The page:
The Head of My Department: Super Florence Jam

Would you rather be a midget or a hunchback: have no sense of humour or no sense of perspective? Would you rather be Morris Iemma or Morrissey? These are the questions that plague mankind. This is the sort of shit super FLORENCE jam asks me day to day. I speak to them every day. Let’s establish that I don’t fall in love with boys by rule, I fall in love with bands by law. With the exception of one or two men, we all fall off the wagon at least once – super FLORENCE jam, my first love.

With 2 EP releases under their proverbial belts and a recent interim: The Head of Your Department, denoting what awaits us on their eventual album, sFj have established themselves as one of Sydney’s most promising unsigned talents and a prominent addition to its progressive rock scene. It wasn’t always so. “To understand early sFj is to understand Valhalla and Prowler” says Adam. Laurence, Alex and Mike being early collaborators in such projects as Valhalla and meeting Adam of Prowler, realised they had a good thing going from those bluesy hard rock origins and working as a jam band. Busking famously to literal crowds of Sydneysiders in Pitt St Mall, they have evolved a good length from 2004 to 2008.

Being compared to Led Zeppelin in the band’s infancy (and it still stands) is never a bad thing. However, drawing from a whole new world of influences: progressive rock; jazz fusion; and perhaps most surprising, the delicate melodies of classic opera; they can add comparisons of King Crimson, Pink Floyd, Toto, Frank Zappa and even Mozart to their repertoire. They have not left anything behind. Rather, included it all into producing what can be described as a merger into increasingly exciting music. Keeping their jam band origins at heart, they still busk to this day – from Perisher Blue and down Melbourne way. Listing influences is one thing- every band has them. Listing comparable namesakes is another. Gigging, is without question a whole new topic.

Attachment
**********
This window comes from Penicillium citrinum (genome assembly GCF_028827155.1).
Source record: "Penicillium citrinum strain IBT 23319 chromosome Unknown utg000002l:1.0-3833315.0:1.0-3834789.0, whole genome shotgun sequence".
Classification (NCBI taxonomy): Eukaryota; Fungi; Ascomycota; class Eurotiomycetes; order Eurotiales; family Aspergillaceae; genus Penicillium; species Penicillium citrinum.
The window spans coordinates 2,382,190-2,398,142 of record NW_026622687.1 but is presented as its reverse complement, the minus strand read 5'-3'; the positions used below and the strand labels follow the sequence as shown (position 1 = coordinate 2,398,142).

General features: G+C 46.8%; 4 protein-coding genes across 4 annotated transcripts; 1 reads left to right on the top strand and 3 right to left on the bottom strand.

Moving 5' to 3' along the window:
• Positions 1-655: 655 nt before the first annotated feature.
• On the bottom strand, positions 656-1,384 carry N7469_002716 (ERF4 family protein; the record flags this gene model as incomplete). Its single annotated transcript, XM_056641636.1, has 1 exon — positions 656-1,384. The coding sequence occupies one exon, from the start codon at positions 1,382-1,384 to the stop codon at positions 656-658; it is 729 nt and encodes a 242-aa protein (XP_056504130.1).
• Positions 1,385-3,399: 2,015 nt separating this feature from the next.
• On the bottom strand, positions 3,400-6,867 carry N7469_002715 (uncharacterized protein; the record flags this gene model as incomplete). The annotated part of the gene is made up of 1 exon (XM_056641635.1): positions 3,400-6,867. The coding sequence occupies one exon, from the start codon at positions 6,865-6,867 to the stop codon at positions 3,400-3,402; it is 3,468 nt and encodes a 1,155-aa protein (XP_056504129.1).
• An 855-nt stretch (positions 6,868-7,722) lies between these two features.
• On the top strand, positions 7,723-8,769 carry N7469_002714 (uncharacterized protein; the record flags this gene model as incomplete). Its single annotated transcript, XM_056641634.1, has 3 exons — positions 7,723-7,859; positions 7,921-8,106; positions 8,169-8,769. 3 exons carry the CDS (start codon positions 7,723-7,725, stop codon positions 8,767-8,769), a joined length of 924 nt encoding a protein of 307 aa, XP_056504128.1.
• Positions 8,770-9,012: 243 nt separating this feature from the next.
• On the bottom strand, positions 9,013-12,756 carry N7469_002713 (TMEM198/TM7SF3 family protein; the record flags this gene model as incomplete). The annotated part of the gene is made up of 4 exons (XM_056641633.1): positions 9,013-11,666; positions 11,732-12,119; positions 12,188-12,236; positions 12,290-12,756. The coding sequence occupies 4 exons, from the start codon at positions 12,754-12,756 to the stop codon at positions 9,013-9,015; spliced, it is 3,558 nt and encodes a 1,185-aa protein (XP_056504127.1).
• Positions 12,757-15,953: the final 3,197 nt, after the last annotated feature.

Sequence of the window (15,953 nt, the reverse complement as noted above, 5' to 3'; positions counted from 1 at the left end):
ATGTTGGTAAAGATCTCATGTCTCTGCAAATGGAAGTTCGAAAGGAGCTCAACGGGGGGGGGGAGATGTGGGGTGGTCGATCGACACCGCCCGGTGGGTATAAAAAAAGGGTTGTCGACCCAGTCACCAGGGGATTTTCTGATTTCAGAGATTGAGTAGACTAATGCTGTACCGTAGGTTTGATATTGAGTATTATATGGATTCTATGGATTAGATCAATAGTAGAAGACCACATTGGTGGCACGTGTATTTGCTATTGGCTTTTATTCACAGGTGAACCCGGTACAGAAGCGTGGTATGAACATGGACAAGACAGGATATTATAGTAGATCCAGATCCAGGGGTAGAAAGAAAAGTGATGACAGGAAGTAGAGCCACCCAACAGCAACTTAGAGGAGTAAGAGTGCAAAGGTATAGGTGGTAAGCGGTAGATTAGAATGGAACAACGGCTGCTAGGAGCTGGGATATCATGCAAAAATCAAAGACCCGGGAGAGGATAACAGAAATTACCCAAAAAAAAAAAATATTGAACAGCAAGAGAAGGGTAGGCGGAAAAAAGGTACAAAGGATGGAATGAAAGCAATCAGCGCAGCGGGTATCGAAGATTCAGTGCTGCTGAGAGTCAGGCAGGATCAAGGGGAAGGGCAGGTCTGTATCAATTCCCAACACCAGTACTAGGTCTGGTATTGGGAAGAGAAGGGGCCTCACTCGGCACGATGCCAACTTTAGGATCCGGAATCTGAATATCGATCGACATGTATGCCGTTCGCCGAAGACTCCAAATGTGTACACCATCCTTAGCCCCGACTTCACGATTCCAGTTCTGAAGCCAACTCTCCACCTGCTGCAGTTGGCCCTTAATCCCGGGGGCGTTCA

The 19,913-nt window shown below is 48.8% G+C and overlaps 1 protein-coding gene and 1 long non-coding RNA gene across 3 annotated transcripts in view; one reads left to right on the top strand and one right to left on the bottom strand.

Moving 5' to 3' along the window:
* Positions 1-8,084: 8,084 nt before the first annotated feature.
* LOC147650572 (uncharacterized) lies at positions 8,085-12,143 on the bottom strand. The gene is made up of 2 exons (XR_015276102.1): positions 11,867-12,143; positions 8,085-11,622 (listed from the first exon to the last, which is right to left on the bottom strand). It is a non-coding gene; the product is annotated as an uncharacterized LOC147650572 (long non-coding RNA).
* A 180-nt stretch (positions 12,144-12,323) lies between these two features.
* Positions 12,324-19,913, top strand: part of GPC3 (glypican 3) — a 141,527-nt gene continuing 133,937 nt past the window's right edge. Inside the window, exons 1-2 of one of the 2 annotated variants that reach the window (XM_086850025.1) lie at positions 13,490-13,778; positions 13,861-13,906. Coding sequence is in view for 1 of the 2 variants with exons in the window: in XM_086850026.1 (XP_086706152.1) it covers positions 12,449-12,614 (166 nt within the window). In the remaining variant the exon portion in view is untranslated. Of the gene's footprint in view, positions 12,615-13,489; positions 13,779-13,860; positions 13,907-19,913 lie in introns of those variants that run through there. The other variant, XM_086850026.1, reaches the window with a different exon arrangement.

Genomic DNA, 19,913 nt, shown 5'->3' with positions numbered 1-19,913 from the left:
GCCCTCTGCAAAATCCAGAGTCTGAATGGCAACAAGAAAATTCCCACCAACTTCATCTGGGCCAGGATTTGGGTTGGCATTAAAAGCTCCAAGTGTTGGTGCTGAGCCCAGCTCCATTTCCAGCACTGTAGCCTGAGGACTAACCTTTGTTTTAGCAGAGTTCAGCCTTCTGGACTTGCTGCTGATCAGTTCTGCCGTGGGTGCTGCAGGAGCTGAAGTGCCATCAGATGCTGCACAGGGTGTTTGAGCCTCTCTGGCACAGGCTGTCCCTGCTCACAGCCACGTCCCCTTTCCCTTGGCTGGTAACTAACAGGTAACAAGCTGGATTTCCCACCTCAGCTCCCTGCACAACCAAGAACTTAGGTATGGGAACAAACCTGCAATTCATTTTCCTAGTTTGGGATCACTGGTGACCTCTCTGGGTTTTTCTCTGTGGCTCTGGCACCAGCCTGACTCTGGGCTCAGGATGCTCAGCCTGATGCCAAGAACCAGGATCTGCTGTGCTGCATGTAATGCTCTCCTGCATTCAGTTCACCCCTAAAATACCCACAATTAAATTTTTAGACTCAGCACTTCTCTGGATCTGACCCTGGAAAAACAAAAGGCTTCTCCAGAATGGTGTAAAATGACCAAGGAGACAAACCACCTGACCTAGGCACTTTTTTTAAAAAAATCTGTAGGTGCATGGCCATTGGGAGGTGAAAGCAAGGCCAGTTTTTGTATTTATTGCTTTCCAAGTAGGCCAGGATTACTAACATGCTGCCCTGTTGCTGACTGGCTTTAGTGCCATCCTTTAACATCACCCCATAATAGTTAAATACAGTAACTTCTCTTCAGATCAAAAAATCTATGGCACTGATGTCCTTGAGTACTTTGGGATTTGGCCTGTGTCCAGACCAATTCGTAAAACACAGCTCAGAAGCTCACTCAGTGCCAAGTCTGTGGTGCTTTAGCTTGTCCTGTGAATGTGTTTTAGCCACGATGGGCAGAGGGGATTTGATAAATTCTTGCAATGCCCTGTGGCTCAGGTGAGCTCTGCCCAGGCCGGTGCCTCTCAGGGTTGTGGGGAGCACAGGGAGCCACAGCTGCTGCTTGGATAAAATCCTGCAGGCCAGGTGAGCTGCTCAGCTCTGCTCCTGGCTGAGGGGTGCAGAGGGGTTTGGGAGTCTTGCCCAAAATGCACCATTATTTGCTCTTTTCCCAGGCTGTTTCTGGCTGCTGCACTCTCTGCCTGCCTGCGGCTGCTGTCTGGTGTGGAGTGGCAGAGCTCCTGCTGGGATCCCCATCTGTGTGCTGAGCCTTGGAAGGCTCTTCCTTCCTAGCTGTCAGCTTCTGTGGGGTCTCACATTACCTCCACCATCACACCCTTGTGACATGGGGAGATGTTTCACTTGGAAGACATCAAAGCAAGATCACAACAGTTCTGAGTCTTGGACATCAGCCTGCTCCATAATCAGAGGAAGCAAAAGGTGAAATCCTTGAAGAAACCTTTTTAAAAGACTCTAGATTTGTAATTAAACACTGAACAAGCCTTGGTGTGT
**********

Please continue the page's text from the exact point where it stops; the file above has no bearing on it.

For super FLORENCE jam, they have played every listable Sydney venue including Annandale, Manning Bar, and Gaelic… Even as I list those, I ask what does it mean? As the outsider looking in, to me gigging in Sydney can be one relentless and sprawled experience. There is no one place to break. Why? The world according to Mike, “I just think bands have to really work hard to get noticed in Sydney, it’s a very competitive city in terms of entertainment and venues place a lot of pressure on bands to pull paying or drinking punters to their shows. There are not many venues willing to develop bands by putting on shows till late, as we hear they did in the ‘old days’. Yet here they are making a difference within a realm that so many are seemingly disheartened with. Establishing their own scene with the Bird’s Robe Collective, and successfully putting together night’s of prog all around Sydney. This is an example of a hard-working rock band, and I guess you have to be in this town. More importantly, would you rather be Toothless Joe or Mormon Sam?

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